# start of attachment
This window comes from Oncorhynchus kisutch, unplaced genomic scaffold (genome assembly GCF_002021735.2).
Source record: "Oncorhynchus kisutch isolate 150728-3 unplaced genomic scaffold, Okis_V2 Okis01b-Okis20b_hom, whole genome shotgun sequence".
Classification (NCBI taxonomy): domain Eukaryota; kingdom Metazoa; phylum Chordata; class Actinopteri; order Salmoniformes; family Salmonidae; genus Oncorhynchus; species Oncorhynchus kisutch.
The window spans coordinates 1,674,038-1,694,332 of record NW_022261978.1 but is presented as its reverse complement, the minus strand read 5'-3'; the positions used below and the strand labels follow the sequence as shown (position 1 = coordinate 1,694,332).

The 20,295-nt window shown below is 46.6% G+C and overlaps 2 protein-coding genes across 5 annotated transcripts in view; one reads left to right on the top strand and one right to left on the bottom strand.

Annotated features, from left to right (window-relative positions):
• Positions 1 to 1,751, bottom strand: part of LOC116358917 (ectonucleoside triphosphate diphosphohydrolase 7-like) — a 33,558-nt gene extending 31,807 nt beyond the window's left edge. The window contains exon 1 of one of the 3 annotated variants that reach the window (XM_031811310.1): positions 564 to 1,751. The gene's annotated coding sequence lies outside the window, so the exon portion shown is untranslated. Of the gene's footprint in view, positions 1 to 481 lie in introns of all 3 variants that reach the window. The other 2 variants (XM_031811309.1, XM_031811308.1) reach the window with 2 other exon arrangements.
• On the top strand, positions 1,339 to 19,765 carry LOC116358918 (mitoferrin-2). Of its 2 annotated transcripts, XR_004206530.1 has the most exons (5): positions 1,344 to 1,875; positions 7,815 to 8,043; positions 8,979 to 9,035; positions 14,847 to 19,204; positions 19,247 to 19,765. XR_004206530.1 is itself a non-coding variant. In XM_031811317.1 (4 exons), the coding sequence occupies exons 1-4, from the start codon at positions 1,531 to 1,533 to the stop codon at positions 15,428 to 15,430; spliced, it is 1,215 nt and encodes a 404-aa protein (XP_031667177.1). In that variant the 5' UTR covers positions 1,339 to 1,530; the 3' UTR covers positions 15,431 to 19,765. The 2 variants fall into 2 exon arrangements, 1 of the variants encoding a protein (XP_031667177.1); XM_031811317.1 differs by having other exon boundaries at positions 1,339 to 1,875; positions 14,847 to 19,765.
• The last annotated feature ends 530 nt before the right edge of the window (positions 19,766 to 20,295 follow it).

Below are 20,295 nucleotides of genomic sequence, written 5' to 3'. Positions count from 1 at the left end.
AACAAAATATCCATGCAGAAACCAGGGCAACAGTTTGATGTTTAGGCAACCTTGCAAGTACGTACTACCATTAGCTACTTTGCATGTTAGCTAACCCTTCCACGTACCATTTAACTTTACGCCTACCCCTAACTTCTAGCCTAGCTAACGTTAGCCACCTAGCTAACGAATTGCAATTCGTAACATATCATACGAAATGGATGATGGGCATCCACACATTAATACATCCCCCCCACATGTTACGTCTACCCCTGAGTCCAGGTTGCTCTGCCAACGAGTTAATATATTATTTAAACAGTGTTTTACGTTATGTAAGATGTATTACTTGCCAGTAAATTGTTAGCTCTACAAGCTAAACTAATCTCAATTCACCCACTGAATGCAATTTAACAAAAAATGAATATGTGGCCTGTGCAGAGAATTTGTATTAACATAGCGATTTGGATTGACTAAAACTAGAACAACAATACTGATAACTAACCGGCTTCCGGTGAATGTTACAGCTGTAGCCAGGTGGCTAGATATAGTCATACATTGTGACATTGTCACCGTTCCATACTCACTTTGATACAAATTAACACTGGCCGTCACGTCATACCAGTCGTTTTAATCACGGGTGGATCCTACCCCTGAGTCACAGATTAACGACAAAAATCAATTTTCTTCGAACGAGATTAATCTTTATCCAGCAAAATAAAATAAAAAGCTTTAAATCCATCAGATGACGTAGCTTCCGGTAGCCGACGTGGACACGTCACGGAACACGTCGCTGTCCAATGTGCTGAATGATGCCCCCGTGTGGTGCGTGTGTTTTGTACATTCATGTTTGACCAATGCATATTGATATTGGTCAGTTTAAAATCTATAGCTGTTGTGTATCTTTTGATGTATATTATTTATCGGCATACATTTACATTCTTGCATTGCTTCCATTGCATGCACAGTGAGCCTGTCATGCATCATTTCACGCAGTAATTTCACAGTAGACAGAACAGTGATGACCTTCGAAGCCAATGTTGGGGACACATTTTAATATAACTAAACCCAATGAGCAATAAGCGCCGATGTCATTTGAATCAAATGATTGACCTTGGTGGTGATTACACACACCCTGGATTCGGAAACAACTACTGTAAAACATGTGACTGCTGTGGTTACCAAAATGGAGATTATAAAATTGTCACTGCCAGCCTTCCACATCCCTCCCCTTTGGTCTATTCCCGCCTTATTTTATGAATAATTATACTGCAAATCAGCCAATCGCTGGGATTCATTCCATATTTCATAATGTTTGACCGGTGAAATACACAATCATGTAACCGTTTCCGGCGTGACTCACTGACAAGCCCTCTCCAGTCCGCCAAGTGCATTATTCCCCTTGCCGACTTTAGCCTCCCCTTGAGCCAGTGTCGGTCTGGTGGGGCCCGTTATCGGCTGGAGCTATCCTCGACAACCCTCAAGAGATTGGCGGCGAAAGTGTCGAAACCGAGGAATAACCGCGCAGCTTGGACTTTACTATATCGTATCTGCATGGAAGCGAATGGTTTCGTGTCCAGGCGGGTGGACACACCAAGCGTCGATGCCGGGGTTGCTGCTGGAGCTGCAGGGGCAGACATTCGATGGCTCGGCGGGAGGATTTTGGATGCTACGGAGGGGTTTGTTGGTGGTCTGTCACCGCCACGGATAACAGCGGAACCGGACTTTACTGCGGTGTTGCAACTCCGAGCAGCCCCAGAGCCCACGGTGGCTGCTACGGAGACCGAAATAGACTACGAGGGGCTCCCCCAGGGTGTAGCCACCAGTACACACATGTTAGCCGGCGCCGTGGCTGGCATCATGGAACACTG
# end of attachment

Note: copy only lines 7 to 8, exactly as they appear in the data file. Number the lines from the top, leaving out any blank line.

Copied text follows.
• Positions 1 to 1,751, bottom strand: part of LOC116358917 (ectonucleoside triphosphate diphosphohydrolase 7-like) — a 33,558-nt gene extending 31,807 nt beyond the window's left edge. The window contains exon 1 of one of the 3 annotated variants that reach the window (XM_031811310.1): positions 564 to 1,751. The gene's annotated coding sequence lies outside the window, so the exon portion shown is untranslated. Of the gene's footprint in view, positions 1 to 481 lie in introns of all 3 variants that reach the window. The other 2 variants (XM_031811309.1, XM_031811308.1) reach the window with 2 other exon arrangements.
• On the top strand, positions 1,339 to 19,765 carry LOC116358918 (mitoferrin-2). Of its 2 annotated transcripts, XR_004206530.1 has the most exons (5): positions 1,344 to 1,875; positions 7,815 to 8,043; positions 8,979 to 9,035; positions 14,847 to 19,204; positions 19,247 to 19,765. XR_004206530.1 is itself a non-coding variant. In XM_031811317.1 (4 exons), the coding sequence occupies exons 1-4, from the start codon at positions 1,531 to 1,533 to the stop codon at positions 15,428 to 15,430; spliced, it is 1,215 nt and encodes a 404-aa protein (XP_031667177.1). In that variant the 5' UTR covers positions 1,339 to 1,530; the 3' UTR covers positions 15,431 to 19,765. The 2 variants fall into 2 exon arrangements, 1 of the variants encoding a protein (XP_031667177.1); XM_031811317.1 differs by having other exon boundaries at positions 1,339 to 1,875; positions 14,847 to 19,765.